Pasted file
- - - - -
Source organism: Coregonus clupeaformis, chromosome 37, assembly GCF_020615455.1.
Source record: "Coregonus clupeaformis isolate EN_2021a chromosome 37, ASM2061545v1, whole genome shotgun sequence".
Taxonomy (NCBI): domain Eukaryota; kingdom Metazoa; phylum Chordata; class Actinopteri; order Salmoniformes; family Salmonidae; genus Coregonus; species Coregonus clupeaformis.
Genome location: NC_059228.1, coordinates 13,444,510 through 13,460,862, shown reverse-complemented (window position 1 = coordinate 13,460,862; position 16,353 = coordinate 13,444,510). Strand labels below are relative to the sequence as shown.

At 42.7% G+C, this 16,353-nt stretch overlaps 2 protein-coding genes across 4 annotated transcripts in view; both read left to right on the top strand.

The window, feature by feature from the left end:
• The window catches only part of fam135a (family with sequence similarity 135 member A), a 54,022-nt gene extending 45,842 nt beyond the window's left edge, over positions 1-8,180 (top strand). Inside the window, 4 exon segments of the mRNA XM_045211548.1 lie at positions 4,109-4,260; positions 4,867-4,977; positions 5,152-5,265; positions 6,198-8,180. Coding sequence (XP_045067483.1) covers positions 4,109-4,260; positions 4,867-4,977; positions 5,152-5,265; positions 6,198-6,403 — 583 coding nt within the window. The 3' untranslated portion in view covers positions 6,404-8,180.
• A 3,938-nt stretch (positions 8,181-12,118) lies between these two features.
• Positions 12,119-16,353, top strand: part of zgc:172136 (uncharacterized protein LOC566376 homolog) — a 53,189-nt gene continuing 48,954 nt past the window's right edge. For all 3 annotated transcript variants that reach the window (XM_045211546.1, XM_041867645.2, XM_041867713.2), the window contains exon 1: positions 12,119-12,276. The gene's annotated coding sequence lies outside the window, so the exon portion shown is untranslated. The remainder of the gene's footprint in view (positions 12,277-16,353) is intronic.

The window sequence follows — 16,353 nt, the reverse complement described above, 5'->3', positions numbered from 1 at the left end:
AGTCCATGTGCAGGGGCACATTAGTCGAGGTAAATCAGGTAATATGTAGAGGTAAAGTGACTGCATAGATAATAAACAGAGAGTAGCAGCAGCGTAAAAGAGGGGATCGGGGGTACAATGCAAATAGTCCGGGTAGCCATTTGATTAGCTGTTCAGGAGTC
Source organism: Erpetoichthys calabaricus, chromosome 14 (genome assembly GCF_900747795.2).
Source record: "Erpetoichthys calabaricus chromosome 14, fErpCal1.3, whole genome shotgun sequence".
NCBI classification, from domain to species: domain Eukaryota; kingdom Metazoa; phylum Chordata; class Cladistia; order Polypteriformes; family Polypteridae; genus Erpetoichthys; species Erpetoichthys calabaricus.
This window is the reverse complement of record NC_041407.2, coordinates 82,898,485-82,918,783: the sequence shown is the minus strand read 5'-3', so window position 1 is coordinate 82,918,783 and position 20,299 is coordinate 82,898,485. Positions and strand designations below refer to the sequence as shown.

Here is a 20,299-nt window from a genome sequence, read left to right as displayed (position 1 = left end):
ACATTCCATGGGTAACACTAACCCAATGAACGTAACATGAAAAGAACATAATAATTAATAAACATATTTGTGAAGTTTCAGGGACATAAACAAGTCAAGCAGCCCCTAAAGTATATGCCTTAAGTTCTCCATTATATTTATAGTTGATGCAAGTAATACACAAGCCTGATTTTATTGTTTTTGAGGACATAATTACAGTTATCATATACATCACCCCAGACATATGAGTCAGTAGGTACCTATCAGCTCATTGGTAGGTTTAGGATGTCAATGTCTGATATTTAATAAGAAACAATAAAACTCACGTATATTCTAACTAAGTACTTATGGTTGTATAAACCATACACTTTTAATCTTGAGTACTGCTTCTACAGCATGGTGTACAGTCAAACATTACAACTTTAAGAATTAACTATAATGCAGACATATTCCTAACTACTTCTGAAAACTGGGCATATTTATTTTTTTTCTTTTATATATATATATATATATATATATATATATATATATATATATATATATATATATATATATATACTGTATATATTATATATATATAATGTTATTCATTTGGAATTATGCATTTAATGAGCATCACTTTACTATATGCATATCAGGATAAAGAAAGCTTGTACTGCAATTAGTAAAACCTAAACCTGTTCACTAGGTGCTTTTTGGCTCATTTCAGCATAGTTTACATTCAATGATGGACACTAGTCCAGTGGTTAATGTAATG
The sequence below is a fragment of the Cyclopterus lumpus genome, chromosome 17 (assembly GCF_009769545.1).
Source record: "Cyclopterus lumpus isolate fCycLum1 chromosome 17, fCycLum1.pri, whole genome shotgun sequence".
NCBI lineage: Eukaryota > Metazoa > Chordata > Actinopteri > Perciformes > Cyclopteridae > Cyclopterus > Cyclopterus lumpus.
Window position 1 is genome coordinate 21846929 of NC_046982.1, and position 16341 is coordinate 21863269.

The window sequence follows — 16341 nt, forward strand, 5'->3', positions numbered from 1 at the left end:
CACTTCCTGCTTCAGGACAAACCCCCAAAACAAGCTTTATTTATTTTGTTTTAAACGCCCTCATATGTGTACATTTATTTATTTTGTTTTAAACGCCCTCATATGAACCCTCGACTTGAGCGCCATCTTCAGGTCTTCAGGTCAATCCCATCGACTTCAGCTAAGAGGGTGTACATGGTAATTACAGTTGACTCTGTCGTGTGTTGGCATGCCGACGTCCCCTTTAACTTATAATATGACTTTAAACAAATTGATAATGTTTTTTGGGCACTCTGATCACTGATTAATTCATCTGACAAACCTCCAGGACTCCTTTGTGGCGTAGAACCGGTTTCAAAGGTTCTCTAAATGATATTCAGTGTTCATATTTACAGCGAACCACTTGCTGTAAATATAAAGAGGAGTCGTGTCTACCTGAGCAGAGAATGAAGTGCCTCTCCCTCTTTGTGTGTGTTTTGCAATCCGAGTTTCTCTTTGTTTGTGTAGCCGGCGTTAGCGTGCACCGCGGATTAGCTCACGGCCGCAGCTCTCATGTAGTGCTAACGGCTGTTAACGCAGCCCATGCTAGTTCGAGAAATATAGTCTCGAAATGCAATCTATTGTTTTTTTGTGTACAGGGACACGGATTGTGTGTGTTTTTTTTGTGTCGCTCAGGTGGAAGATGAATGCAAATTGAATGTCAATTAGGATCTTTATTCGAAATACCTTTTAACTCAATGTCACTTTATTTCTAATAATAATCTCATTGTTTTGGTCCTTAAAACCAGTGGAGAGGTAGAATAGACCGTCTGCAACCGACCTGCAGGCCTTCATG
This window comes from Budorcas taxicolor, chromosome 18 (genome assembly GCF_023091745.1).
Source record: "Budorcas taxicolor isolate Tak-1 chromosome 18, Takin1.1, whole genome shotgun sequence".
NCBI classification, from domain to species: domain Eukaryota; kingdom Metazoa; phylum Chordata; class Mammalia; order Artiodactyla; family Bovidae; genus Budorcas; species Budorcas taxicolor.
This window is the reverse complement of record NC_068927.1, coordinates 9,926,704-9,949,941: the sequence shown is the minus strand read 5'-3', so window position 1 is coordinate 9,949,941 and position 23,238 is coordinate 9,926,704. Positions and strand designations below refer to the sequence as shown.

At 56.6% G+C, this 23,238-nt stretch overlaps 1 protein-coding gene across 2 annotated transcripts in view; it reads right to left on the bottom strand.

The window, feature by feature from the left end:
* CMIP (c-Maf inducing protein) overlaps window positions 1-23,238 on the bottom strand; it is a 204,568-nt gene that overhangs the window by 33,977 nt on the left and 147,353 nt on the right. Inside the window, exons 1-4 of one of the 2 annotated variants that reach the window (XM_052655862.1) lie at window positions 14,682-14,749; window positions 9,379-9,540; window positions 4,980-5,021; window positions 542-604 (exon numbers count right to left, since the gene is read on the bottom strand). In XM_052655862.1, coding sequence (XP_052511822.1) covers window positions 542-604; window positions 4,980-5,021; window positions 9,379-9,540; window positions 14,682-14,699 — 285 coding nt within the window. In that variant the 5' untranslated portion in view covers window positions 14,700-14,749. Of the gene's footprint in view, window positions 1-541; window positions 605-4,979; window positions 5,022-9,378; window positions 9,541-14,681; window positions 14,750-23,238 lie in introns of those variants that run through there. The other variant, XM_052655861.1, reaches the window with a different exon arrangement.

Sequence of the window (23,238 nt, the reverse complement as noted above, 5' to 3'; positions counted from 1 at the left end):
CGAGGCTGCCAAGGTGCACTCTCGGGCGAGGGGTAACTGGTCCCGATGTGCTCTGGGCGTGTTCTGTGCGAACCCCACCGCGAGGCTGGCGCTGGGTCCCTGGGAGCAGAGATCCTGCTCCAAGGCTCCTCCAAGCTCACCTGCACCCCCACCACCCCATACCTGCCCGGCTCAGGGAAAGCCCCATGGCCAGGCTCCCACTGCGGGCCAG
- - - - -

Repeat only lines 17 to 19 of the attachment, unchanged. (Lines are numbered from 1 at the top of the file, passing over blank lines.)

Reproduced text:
ACATTCCATGGGTAACACTAACCCAATGAACGTAACATGAAAAGAACATAATAATTAATAAACATATTTGTGAAGTTTCAGGGACATAAACAAGTCAAGCAGCCCCTAAAGTATATGCCTTAAGTTCTCCATTATATTTATAGTTGATGCAAGTAATACACAAGCCTGATTTTATTGTTTTTGAGGACATAATTACAGTTATCATATACATCACCCCAGACATATGAGTCAGTAGGTACCTATCAGCTCATTGGTAGGTTTAGGATGTCAATGTCTGATATTTAATAAGAAACAATAAAACTCACGTATATTCTAACTAAGTACTTATGGTTGTATAAACCATACACTTTTAATCTTGAGTACTGCTTCTACAGCATGGTGTACAGTCAAACATTACAACTTTAAGAATTAACTATAATGCAGACATATTCCTAACTACTTCTGAAAACTGGGCATATTTATTTTTTTTCTTTTATATATATATATATATATATATATATATATATATATATATATATATATATATATATATATATACTGTATATATTATATATATATAATGTTATTCATTTGGAATTATGCATTTAATGAGCATCACTTTACTATATGCATATCAGGATAAAGAAAGCTTGTACTGCAATTAGTAAAACCTAAACCTGTTCACTAGGTGCTTTTTGGCTCATTTCAGCATAGTTTACATTCAATGATGGACACTAGTCCAGTGGTTAATGTAATG
The sequence below is a fragment of the Cyclopterus lumpus genome, chromosome 17 (assembly GCF_009769545.1).
Source record: "Cyclopterus lumpus isolate fCycLum1 chromosome 17, fCycLum1.pri, whole genome shotgun sequence".